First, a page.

Saturday, February 13, 2010

Quick trip to Scotland

To take one, go to the liquor store, hit the whisky (not the American whiskeys) aisle and find a bottle of Laphroaig. It's my newest favorite beverage ever, recommended highly by Scottish friend Graeme (also bought a bottle of Talisker on his list, but we haven't tried it yet). G, you're right, it is peaty. I felt like I was licking the soil of Scotland on the first sip, and the next and the next - smoke and fog and wet leaves and earth, with the haunting sound of bagpipes in the background (and beautiful scenes from Braveheart, since that's all my very American mind could pull together at that moment). Our little Oklahoma City duplex had disappeared, and I was sitting in some Scottish cottage, overlooking moors or bogs or peaty swamps. And the aftertaste - I swear I tasted peanut butter, although John thought I was crazy.

It's the real stuff, this whisky with no 'e'. The second glass, we did it the right way, with only a little cool water (instead of two ice cubes like our American brews), and it was a different beverage altogether. Even more flavorful. Now we can save up for the really old stuff - I think the bottle that I purchased was only aged ten years.

Thanks again, Graeme.

And to completely change the subject, we watched Aliens tonight - in my opinion, one of the best SF movies I've ever seen, and it was made in 1986. What I most appreciated was the lack of excessive explanation about anything. There was no need to show and tell what was happening - Cameron just showed it, especially at the end by having Sigourney Weaver back carefully out of the room with the eggs, point the flame gun up in the air and show the aliens that she could burn their eggs, and they retreated. We never once had to hear her inner or outer narrative; the audience was assumed to have brains, and the ability to put two and two together, and it was absolutely fantastic. I've seen a decent number of movies in the last year and 99.9% of them were so saturated with dialogue and sound that the experience was negatively overstimulating, no matter what the genre.

And now I have the creepy shrill alien screams in my head.


Graeme Robertson said...

I'm so glad you liked the Laphroaig! And you qualify as a real whisky drinker now, for sure. ;) I drank the last of mine on Saturday, too. It does taste like soil (but in a good way, although people may look askance at us for saying so). And yes, very smoky. Although we'll have to introduce you to some more authentic scenes than those from Braveheart, heh. But I get what you mean! Even for us, drinking whisky is a very 'Scottish' thing to do. And we can close our eyes and think wistfully of cottages overlooking moors, with Highland peaks all around. I'm in the city centre, and no closer to that idyllic vision than you are.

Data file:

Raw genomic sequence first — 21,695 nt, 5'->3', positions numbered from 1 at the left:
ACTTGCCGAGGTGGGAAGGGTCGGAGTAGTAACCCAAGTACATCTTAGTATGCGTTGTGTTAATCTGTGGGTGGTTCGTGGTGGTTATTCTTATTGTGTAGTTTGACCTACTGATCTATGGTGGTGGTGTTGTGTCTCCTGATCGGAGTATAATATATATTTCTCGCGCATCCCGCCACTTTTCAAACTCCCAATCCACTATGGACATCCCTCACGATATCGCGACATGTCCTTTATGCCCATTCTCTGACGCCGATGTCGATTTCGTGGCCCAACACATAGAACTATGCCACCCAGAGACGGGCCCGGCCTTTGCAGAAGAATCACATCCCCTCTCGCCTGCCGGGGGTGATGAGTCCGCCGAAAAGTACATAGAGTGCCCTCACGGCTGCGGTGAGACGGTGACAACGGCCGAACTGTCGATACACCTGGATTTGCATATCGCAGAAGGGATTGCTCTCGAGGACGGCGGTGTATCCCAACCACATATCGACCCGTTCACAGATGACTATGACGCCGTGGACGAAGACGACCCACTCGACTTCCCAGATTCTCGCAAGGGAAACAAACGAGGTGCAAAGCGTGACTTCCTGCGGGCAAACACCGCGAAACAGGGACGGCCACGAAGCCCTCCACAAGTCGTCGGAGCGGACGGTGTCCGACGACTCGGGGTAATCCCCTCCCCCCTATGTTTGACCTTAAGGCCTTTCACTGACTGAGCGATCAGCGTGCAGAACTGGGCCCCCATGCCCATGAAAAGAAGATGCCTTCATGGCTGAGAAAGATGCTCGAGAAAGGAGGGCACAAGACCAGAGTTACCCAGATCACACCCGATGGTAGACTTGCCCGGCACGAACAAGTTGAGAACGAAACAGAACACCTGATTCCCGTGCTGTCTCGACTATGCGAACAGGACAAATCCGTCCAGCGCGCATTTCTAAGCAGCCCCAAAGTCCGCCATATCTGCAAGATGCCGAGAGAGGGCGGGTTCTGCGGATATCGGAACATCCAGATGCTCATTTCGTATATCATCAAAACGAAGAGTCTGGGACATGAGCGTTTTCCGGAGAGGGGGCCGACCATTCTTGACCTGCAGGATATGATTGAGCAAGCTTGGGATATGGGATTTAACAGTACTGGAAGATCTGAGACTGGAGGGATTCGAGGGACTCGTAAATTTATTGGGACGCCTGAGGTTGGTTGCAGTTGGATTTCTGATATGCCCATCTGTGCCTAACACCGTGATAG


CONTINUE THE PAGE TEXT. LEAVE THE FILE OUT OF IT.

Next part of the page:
Hope you like the Talisker, too. It's from Skye, and has a more briny taste -- you can almost taste the sea in it, I think. It's not as earthy or smoky as the South Islay malts.

And if you get some of the really old stuff, I'll be jealous. It's very rare that I can afford to drink such luxury. ^_^

Slàinte mhòr, as we Jacobites would say.

Erin Stocks said...


Oh, now I can't wait to try the Talisker.

Anonymous said...

Erin, drinking whisky! I have to interject and take the opposite side of the country's favourite beverage. I am a Speyside Malt man, and find the Islays to be ( can I put this delicately...) difficult to drink. If I were to put it indelicately then I'd say that they taste like antiseptic, but that would rude... On my shelf currently I have a 12 year old Aberlour which is wonderful stuff, and a 10 year old Tomintoul, and a 10 year old Edradour, but if I had the money then a 15 year old MacAllan would send me to heaven. If you ever come to Edinburgh, then the Malt Whisky Society is the place to go, where they have a menu book for their cask strength malts, and more varieties to try than you can possibly imagine...

Erin Stocks said...

Ilan, do you and Graeme know each other? You should start talking, asap.

Thank you for the suggestions! I adored the Laphroiag, so now I must try the ones you recommend, too. They're going on my purchase-soon list.